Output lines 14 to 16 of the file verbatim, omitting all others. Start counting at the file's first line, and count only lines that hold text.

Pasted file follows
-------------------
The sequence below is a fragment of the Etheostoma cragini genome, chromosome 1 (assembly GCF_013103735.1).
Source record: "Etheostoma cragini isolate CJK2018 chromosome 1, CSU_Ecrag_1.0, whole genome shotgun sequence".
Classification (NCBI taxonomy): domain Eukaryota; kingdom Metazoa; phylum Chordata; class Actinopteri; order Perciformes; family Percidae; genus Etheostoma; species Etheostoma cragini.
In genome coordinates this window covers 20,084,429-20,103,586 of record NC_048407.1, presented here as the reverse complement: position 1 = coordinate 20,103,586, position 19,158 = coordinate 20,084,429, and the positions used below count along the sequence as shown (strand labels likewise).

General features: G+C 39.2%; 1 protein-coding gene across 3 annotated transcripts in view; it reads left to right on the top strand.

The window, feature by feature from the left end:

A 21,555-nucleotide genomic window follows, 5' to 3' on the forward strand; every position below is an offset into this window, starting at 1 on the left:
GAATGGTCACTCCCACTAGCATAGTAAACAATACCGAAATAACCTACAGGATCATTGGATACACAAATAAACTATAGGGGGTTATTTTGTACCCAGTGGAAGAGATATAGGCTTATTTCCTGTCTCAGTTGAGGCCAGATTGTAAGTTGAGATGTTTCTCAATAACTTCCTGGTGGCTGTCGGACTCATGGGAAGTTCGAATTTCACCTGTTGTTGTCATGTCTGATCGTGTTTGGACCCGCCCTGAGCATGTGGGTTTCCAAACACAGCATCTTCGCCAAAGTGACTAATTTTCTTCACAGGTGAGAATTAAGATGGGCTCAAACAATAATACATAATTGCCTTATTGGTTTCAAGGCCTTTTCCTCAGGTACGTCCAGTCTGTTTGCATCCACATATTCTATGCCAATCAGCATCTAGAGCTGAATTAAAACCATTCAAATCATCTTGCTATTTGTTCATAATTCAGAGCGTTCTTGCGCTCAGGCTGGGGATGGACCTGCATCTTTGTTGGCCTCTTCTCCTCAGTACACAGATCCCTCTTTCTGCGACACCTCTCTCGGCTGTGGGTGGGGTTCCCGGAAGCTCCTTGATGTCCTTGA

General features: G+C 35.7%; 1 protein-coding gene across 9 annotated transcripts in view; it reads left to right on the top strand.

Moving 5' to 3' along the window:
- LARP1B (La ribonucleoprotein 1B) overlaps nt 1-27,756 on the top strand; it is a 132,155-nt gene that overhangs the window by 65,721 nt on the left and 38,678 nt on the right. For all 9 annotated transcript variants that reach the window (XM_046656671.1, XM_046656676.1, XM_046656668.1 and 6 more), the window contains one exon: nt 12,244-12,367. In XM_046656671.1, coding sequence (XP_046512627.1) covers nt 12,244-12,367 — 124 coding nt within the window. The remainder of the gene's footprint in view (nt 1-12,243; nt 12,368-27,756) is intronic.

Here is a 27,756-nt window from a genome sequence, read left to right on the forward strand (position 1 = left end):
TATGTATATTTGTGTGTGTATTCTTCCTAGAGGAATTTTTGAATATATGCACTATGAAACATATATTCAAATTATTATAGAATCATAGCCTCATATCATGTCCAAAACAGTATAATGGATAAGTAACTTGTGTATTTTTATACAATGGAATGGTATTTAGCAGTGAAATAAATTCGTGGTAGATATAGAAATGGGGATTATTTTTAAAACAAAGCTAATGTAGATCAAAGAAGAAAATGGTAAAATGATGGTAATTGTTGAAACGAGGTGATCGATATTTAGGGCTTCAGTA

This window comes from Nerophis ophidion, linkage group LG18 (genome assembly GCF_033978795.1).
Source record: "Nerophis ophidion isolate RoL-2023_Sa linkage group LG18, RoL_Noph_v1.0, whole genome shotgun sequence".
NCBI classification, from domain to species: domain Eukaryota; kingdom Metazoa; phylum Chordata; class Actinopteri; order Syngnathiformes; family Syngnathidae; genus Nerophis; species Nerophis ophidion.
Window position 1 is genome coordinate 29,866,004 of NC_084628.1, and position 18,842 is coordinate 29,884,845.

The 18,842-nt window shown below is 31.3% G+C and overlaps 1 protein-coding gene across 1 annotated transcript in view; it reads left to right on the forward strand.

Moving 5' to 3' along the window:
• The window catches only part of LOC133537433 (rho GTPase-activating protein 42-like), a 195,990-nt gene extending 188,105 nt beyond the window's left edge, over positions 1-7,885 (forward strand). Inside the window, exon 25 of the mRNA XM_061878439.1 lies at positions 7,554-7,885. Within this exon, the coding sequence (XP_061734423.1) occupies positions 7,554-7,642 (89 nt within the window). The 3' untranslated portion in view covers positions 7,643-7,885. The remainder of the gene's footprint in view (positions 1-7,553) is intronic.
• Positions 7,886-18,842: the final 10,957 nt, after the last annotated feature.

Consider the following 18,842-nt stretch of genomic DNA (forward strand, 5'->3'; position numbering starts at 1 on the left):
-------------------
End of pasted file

This window comes from Nerophis ophidion, linkage group LG18 (genome assembly GCF_033978795.1).
Source record: "Nerophis ophidion isolate RoL-2023_Sa linkage group LG18, RoL_Noph_v1.0, whole genome shotgun sequence".
NCBI classification, from domain to species: domain Eukaryota; kingdom Metazoa; phylum Chordata; class Actinopteri; order Syngnathiformes; family Syngnathidae; genus Nerophis; species Nerophis ophidion.